Tributes: Diggeress Rangituatahi Te Kanawa

Leading Maori weaver Diggeress Rangituatahi Te Kanawa (Ngati Maniapoto, Ngati Kinohaku) was one o

Share

Arts Culture and Heritage Minister Christopher Finlayson expressed his sorrow at the death of renowned weaver Diggeress Rangituatahi Te Kanawa.

Arts Culture and Heritage Minister Christopher Finlayson expressed his sorrow at the death of renowned weaver Diggeress Rangituatahi Te Kanawa.

“Diggeress Rangituatahi Te Kanawa dedicated her life to promote and preserve the traditional art of weaving,” Mr Finlayson said. “She provided inspiration for many weavers and contemporary artists by sharing her knowledge, and was instrumental in the Renaissance of this art form.”

“My sincere condolences go to her family,” Mr Finlayson said.

Diggeress Rangituatahi Te Kanawa was awarded a CNZM. (Companion of the New Zealand Order of Merit) in the 2000 New Year honours.

She received many awards, including Te Waka Toi (Maori Art Board of Creative New Zealand’s) premiere award, Te Tohu Tiketike o Te Waka Toi for a Lifetime Commitment to Maori Weaving in 2006.

She was awarded an honorary doctorate from the University of Waikato for her dedication to keeping alive the traditions of fine weaving.

Creative New Zealand mourns the loss of leading Maori artist

Creative New Zealand mourns the loss of leading Maori weaver Diggeress Rangituatahi Te Kanawa (Ngati Maniapoto, Ngati Kinohaku).  Diggeress was one of the key figures in the renaissance of the Maori weaving movement, co-founding the Aotearoa Moananui-a-Kiwa Weavers Association in 1983. Internationally renowned and respected for her skill and artistry, it was her generosity to share her knowledge which has created the greatest legacy.

Creative New Zealand Chief Executive Stephen Wainwright said Diggeress Te Kanawa’s contribution to mahi harakeke has had a profound impact on Maori arts. “As early as the 1950s Diggeress was working alongside her mother, Dame Rangimarie Hetet teaching weaving to those who showed an interest. Her sharing and educating in the art of weaving has made Maori arts stronger and the nation culturally wealthier.”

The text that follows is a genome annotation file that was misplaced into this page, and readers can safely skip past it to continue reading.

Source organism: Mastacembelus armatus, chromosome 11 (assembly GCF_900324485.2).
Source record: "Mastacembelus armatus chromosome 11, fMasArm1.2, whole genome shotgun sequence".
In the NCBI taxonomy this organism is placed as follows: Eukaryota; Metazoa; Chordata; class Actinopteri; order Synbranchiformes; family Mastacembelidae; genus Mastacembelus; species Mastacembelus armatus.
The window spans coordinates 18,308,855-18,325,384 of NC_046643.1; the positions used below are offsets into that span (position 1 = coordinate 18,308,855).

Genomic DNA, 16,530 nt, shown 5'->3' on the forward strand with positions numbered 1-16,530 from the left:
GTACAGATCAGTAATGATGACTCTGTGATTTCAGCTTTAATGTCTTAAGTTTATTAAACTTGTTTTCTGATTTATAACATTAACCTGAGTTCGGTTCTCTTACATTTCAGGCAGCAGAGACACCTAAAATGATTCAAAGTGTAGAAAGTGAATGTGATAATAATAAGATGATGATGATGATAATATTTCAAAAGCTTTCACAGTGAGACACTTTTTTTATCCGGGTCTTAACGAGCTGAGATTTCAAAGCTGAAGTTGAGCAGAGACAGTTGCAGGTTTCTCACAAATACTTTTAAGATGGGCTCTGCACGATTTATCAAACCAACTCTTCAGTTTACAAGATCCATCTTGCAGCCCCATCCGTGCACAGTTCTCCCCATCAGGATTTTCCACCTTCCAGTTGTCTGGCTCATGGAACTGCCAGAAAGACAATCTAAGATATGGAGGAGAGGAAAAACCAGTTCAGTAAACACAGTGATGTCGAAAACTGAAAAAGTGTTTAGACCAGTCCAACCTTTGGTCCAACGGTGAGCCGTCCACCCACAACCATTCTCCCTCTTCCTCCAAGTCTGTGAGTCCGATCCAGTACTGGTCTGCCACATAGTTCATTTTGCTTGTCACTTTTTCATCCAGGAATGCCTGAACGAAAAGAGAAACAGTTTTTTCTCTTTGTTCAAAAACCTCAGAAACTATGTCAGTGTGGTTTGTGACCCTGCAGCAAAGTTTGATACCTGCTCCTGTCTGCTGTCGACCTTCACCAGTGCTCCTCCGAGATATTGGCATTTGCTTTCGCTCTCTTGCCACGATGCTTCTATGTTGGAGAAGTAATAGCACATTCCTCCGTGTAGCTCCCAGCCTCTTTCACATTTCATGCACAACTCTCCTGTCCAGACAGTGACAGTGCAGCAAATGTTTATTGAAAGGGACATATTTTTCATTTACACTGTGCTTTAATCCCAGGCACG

In 2001 Te Waka Toi, the Maori arts board of Creative New Zealand, awarded the Sir Kingi Ihaka Award to Diggeress for her contribution to Maori art.  The award acknowledged the work of Diggeress Te Kanawa in her commitment to the protection, preservation, reclamation and advancement of M?tauranga Maori in mahi harakeke. In 2006 Te Waka Toi honoured Diggeress again with their most prestigious award, Te Tohutiketike a Te Waka Toi which honours the lifetime achievement of the recipient.

The ceremony to honour Diggeress with Te Tohutiketike a Te Waka Toi at Tokanganui-a-noho marae in October 2006 was an opportunity to see the artist in the context of her home marae surrounded by the people who were key to the artist’s life said Stephen Wainwright.

“Diggeress Te Kanawa was an amazing woman whose strength and commitment to the arts was central to her family and community. Her influence, which extends nationally and internationally, will be felt for years to come through the many people who were fortunate enough to be taught by her and by those who have experienced her exhibited work.”

Post a tribute: Use the comment box below.

Written by

The Big Idea Editor

31 Jul 2009

The Big Idea Editor

Moss Patterson, photo supplied.
Story
Moss Patterson doesn't have time to waste.
Ani-Piki Tuari and Annette Morehu. Photo via Facebook
Story
Shortland Street storyliner and playwright Annette Morehu discovers the racial powers of narrative.
He Kupu Tuku Iho: Ko te Reo Māori te Tatau ki te Ao
Story
Sam Elworthy: There is a whirlpool from which we somehow need to escape.
Story
Matariki was a time when people would gather to share kai, rituals, entertainment, hospitality and learnings.